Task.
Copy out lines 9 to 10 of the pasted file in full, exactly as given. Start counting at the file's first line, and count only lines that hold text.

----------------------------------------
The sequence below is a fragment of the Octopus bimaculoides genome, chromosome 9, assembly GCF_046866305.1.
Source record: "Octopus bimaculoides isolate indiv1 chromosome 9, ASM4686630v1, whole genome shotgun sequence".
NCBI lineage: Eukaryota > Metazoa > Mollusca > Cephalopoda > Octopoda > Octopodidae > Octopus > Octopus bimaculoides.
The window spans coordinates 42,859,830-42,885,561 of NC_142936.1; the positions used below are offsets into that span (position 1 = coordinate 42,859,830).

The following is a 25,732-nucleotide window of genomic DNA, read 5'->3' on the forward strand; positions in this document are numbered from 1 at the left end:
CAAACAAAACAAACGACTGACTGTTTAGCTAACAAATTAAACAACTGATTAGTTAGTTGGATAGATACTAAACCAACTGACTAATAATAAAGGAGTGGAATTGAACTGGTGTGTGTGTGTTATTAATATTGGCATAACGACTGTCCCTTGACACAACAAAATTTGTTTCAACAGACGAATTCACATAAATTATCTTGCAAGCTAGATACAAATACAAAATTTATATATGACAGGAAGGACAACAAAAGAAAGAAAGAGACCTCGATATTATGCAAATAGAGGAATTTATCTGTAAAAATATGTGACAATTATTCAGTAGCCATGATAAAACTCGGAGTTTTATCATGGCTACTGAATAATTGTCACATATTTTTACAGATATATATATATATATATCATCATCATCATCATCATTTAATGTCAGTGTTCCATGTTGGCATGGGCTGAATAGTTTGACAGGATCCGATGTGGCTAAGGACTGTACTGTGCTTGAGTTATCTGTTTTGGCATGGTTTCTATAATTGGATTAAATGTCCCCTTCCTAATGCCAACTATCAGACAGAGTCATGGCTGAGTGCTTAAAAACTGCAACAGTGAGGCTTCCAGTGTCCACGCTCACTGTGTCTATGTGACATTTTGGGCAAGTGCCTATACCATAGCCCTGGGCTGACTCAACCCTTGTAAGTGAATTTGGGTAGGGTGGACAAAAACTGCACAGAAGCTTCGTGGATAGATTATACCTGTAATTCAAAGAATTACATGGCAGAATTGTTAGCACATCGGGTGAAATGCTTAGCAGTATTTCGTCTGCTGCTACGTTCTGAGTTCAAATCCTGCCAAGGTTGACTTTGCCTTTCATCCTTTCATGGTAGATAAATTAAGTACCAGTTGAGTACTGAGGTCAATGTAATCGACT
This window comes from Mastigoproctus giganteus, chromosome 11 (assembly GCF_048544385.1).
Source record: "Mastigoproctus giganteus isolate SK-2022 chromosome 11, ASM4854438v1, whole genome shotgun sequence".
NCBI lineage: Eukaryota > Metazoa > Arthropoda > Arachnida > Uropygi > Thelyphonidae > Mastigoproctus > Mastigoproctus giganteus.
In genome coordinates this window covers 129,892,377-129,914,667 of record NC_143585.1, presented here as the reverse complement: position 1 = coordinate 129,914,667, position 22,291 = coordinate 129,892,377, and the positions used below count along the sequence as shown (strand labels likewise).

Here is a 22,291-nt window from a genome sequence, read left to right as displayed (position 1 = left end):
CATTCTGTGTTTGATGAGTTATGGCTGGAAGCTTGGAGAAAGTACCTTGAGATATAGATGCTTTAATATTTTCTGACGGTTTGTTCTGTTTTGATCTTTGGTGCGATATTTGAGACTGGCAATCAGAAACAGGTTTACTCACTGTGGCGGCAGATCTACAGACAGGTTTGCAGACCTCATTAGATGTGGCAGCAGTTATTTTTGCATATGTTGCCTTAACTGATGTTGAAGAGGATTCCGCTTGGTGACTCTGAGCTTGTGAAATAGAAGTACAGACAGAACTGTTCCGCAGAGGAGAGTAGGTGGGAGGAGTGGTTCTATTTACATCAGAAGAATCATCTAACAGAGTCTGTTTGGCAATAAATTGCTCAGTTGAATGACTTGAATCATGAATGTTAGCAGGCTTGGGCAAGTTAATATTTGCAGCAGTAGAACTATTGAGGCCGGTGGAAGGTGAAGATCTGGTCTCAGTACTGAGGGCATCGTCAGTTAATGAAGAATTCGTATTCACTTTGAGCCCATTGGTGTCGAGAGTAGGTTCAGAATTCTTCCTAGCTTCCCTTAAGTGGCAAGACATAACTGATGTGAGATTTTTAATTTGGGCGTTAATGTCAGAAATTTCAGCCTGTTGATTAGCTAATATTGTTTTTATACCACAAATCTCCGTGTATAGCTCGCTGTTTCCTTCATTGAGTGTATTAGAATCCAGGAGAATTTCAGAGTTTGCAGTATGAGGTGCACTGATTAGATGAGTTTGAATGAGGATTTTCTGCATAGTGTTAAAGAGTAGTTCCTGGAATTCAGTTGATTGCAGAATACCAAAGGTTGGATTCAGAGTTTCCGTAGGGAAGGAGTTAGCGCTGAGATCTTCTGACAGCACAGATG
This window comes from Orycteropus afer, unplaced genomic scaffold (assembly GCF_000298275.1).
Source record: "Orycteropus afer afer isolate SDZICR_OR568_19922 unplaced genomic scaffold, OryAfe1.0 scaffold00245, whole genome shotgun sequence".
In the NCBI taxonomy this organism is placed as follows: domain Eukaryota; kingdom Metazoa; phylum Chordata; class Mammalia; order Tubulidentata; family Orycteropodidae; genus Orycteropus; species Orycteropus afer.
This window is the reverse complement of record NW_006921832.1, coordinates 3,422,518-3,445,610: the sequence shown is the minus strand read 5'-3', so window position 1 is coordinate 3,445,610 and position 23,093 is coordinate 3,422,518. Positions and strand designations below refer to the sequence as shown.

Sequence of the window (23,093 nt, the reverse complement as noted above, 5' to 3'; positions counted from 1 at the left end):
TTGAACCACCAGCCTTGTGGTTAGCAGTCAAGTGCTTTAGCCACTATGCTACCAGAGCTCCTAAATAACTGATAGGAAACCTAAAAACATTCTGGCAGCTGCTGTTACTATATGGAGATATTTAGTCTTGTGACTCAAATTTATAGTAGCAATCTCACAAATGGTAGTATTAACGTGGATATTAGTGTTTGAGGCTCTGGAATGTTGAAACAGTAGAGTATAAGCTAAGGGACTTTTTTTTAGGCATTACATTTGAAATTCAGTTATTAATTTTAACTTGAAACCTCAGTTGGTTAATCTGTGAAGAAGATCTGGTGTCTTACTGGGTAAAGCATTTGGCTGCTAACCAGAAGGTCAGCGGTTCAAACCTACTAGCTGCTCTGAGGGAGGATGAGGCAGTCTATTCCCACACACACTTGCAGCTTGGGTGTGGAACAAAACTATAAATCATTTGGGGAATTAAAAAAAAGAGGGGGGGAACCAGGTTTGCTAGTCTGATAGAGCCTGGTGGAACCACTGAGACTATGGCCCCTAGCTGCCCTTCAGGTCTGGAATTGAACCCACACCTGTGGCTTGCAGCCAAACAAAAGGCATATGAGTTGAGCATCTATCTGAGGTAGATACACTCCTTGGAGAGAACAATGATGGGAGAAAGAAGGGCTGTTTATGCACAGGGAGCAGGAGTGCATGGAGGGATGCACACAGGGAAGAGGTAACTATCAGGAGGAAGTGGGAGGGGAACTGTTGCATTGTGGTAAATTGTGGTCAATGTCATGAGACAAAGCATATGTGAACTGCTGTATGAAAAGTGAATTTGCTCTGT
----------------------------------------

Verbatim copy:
NCBI lineage: Eukaryota > Metazoa > Arthropoda > Arachnida > Uropygi > Thelyphonidae > Mastigoproctus > Mastigoproctus giganteus.
In genome coordinates this window covers 129,892,377-129,914,667 of record NC_143585.1, presented here as the reverse complement: position 1 = coordinate 129,914,667, position 22,291 = coordinate 129,892,377, and the positions used below count along the sequence as shown (strand labels likewise).